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During a divorce in which children are involved, you have to consider many factors. One of them is child support. You will have to consider what the taxes will be for child support payments, especially if you are the one paying them. Based on what the agreement is in your divorce finalization, this will determine how your taxes will be affected.
Who Pays What?
As far as the person receiving child support payments, they are not taxable. It can be if the individual receiving the payments reports it as income on their taxes each year. If they do not, there is no penalty to the receiver. However, this must be outlined in the divorce decree as child support monies in order to count as non-taxable, the individual making the child support payments cannot deduct it from their income.
Child Tax and Exemptions
In order for a parent to receive child tax exemption, several guidelines must be met. First, the divorce must be final, or the parents must be legally separated according to the divorce decree. If they are legally separated, it must be put into a written agreement. They must also have been living apart for at least six months of any given calendar year.
The parent that is granted child exemptions must also provide more than half of the total support for the child. One of the parents must have custody of the child and in their home for more than six months. Essentially, if you spend more time with your child, and your spouse only provides income for their expenses, then you are entitled to the child tax exemption.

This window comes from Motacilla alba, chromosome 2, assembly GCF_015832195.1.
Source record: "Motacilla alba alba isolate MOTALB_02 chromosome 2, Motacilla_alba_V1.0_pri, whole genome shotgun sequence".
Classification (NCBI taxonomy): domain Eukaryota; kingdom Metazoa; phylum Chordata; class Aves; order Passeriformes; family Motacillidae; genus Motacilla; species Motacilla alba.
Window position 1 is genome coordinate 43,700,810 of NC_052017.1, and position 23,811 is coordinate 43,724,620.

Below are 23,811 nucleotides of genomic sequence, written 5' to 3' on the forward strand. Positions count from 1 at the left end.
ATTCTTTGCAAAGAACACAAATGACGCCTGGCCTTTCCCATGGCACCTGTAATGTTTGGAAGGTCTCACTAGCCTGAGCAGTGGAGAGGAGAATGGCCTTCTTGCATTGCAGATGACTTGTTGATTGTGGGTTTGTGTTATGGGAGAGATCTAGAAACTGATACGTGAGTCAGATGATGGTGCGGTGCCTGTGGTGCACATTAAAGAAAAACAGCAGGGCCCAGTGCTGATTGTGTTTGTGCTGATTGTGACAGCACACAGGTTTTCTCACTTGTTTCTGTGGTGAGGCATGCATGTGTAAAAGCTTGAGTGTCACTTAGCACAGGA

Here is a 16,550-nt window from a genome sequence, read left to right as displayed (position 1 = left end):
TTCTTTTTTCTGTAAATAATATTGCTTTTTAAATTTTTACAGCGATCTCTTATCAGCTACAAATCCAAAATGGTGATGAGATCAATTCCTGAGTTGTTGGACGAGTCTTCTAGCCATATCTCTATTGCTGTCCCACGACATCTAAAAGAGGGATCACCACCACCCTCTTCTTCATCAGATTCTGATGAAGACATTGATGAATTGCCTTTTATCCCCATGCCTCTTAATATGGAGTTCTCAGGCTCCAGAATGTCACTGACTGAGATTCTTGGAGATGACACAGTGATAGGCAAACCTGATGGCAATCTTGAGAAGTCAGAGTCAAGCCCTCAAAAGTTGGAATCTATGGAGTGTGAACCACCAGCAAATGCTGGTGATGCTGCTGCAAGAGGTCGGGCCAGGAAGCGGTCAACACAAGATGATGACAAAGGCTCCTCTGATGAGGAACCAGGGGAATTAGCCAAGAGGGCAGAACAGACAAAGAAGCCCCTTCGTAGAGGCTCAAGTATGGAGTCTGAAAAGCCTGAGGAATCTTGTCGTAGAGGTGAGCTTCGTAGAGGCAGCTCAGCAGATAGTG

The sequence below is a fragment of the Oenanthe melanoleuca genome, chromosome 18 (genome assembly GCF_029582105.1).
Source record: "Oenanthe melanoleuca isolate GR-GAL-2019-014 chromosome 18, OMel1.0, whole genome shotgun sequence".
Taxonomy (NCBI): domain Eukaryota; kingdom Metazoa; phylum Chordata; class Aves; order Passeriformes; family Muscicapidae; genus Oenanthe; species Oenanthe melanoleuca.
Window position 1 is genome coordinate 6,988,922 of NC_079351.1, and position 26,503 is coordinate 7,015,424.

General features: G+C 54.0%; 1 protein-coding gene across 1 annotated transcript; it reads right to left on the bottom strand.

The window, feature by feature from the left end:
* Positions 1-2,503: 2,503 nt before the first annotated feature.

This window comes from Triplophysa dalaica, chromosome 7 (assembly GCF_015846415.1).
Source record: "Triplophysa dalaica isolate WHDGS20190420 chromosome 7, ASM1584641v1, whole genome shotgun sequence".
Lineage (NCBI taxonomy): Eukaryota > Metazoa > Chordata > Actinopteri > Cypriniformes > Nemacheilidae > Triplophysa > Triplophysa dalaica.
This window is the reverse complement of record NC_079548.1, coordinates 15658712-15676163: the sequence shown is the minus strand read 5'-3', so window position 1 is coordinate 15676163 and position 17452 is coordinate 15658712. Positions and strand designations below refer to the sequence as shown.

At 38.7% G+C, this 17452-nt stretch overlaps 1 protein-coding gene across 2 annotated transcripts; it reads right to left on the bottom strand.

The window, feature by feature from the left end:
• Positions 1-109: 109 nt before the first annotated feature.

Other situations, such as agreeing not to claim a child as a dependent, must be made into a written agreement. It is illegal for both parents, who are legally divorced, to claim children on their tax returns with the intent of receiving the child tax exemption.
Splitting the Exemption
The IRS does not give parents the option to split or share child tax exemption. The best thing to do is to negotiate between you two who should take the tax credit. Actually, the parent who would benefit more from the exemption depends on their total earned income and other criteria. If you feel you may benefit more from the child tax exemption, do not put it into your divorce decree to lose that exemption. Unless you have other children, you will not see it again.
Divorce involves pressing issues, including taxes for child support payments. If you are the paying non-custodial parent, be sure to consult a divorce lawyer who is able to address this concern as well as answer your questions as they arise.